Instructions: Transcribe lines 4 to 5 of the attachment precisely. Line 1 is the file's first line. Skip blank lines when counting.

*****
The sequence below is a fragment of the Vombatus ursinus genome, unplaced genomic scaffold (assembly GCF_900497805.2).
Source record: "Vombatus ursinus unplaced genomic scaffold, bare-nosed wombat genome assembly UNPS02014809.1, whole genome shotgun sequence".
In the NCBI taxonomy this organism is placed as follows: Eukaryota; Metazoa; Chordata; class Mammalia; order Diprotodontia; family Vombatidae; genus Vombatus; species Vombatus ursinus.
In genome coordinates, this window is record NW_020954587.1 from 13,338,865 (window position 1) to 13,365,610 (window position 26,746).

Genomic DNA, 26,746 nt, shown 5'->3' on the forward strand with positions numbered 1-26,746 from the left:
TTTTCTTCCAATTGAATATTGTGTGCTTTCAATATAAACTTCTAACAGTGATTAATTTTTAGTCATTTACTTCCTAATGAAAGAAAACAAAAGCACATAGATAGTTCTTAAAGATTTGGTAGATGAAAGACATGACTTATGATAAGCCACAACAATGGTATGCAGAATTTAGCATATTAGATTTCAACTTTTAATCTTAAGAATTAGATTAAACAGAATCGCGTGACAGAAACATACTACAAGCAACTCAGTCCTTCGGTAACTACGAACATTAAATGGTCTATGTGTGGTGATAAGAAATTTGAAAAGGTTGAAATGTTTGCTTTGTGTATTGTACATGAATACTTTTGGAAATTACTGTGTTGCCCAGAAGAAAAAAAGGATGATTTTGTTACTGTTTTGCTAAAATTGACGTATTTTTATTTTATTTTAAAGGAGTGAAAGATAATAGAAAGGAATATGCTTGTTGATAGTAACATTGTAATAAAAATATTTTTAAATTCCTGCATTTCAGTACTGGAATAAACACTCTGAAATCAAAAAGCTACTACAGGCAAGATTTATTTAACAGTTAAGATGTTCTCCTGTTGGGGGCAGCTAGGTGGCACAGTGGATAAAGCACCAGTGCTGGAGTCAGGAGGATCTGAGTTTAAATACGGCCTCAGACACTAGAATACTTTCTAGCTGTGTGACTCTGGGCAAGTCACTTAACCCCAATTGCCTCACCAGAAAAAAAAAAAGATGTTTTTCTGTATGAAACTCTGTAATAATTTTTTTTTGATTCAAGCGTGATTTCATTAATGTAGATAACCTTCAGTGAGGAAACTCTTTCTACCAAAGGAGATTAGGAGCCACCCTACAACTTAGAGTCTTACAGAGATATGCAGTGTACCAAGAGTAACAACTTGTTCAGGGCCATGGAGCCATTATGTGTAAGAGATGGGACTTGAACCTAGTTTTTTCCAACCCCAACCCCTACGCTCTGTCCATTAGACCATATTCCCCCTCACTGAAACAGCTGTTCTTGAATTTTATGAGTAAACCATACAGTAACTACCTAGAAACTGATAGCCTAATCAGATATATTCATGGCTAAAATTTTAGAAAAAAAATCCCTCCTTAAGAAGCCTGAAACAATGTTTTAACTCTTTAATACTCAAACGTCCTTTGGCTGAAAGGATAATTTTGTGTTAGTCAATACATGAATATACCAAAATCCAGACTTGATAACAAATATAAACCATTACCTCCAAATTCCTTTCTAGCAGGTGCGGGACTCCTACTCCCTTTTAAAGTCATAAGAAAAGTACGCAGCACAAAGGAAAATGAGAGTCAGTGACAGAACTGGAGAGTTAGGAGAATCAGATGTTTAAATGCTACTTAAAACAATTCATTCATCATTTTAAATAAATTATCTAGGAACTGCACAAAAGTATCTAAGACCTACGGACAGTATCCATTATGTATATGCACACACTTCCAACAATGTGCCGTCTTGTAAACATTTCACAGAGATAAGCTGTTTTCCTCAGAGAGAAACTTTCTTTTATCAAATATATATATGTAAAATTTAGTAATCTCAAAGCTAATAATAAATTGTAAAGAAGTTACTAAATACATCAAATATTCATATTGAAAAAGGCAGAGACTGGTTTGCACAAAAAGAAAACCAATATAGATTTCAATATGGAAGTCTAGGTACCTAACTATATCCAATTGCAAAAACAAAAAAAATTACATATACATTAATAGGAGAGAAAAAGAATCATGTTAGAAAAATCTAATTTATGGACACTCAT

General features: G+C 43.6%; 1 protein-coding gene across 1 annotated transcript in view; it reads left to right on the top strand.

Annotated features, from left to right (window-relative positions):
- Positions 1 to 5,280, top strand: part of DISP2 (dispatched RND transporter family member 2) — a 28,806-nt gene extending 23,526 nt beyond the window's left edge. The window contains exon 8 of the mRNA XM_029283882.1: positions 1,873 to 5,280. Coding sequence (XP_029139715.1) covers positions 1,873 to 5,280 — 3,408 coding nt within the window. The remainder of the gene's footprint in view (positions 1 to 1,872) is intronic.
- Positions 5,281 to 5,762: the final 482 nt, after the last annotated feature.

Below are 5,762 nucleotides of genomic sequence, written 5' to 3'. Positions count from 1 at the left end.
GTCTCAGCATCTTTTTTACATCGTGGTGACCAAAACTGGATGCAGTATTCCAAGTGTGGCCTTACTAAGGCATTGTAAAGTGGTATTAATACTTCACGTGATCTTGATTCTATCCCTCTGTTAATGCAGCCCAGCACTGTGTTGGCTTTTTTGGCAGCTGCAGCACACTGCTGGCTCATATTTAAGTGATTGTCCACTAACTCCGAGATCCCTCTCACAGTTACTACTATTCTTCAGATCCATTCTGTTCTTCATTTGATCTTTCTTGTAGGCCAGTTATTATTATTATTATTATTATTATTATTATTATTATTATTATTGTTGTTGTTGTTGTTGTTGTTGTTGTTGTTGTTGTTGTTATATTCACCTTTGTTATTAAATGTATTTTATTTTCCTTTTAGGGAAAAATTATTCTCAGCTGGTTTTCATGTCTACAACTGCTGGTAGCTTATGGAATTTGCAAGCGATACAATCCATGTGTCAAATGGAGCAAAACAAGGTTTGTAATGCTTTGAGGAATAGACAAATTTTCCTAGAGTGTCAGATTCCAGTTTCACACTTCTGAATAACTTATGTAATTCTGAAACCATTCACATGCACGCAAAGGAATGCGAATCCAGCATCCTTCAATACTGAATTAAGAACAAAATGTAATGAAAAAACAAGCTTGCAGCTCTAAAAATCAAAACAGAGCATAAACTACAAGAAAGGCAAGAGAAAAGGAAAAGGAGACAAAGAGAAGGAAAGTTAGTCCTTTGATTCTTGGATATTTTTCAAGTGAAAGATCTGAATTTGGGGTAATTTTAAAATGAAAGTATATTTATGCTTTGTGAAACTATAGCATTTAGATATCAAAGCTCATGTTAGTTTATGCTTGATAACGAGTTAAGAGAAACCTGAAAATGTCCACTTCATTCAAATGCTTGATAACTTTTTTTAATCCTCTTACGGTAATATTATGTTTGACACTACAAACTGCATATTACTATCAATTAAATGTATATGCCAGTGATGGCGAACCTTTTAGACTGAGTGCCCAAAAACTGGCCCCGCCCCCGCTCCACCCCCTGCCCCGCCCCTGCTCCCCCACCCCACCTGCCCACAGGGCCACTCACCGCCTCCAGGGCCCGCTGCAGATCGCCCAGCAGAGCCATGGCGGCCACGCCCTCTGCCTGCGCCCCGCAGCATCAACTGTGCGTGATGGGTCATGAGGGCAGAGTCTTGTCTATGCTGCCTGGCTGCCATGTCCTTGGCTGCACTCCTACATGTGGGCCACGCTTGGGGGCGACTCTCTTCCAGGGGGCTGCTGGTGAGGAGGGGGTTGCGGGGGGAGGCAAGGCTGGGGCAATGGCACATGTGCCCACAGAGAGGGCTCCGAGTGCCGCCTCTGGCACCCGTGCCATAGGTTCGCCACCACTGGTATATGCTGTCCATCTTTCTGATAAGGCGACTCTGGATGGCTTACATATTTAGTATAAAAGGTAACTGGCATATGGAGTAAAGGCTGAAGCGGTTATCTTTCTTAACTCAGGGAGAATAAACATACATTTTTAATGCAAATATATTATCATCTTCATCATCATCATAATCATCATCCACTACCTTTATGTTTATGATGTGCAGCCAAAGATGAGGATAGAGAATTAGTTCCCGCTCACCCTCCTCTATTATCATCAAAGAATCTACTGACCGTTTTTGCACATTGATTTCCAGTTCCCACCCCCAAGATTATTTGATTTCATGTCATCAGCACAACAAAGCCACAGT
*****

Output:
In genome coordinates, this window is record NW_020954587.1 from 13,338,865 (window position 1) to 13,365,610 (window position 26,746).

Genomic DNA, 26,746 nt, shown 5'->3' on the forward strand with positions numbered 1-26,746 from the left: